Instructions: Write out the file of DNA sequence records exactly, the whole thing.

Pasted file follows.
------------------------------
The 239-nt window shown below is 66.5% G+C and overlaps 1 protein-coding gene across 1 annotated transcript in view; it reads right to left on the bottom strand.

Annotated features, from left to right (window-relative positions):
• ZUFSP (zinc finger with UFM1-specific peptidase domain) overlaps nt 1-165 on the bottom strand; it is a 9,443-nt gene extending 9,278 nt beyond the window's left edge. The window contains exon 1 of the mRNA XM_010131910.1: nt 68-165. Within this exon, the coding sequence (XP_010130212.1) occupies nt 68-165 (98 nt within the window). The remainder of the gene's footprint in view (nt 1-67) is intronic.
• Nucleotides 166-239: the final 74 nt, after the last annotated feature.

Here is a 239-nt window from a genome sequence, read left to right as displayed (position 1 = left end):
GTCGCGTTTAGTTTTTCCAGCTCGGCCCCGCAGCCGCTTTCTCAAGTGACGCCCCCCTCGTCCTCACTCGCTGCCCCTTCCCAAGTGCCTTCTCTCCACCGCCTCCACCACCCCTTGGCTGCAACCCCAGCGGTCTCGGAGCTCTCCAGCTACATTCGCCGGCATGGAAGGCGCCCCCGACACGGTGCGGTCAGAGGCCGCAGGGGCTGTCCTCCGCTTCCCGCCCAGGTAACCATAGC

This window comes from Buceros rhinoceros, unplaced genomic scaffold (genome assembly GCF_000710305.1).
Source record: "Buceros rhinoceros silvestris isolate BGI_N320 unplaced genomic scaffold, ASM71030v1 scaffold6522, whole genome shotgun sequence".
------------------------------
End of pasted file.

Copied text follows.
The 239-nt window shown below is 66.5% G+C and overlaps 1 protein-coding gene across 1 annotated transcript in view; it reads right to left on the bottom strand.

Annotated features, from left to right (window-relative positions):
• ZUFSP (zinc finger with UFM1-specific peptidase domain) overlaps nt 1-165 on the bottom strand; it is a 9,443-nt gene extending 9,278 nt beyond the window's left edge. The window contains exon 1 of the mRNA XM_010131910.1: nt 68-165. Within this exon, the coding sequence (XP_010130212.1) occupies nt 68-165 (98 nt within the window). The remainder of the gene's footprint in view (nt 1-67) is intronic.
• Nucleotides 166-239: the final 74 nt, after the last annotated feature.

Here is a 239-nt window from a genome sequence, read left to right as displayed (position 1 = left end):
GTCGCGTTTAGTTTTTCCAGCTCGGCCCCGCAGCCGCTTTCTCAAGTGACGCCCCCCTCGTCCTCACTCGCTGCCCCTTCCCAAGTGCCTTCTCTCCACCGCCTCCACCACCCCTTGGCTGCAACCCCAGCGGTCTCGGAGCTCTCCAGCTACATTCGCCGGCATGGAAGGCGCCCCCGACACGGTGCGGTCAGAGGCCGCAGGGGCTGTCCTCCGCTTCCCGCCCAGGTAACCATAGC

This window comes from Buceros rhinoceros, unplaced genomic scaffold (genome assembly GCF_000710305.1).
Source record: "Buceros rhinoceros silvestris isolate BGI_N320 unplaced genomic scaffold, ASM71030v1 scaffold6522, whole genome shotgun sequence".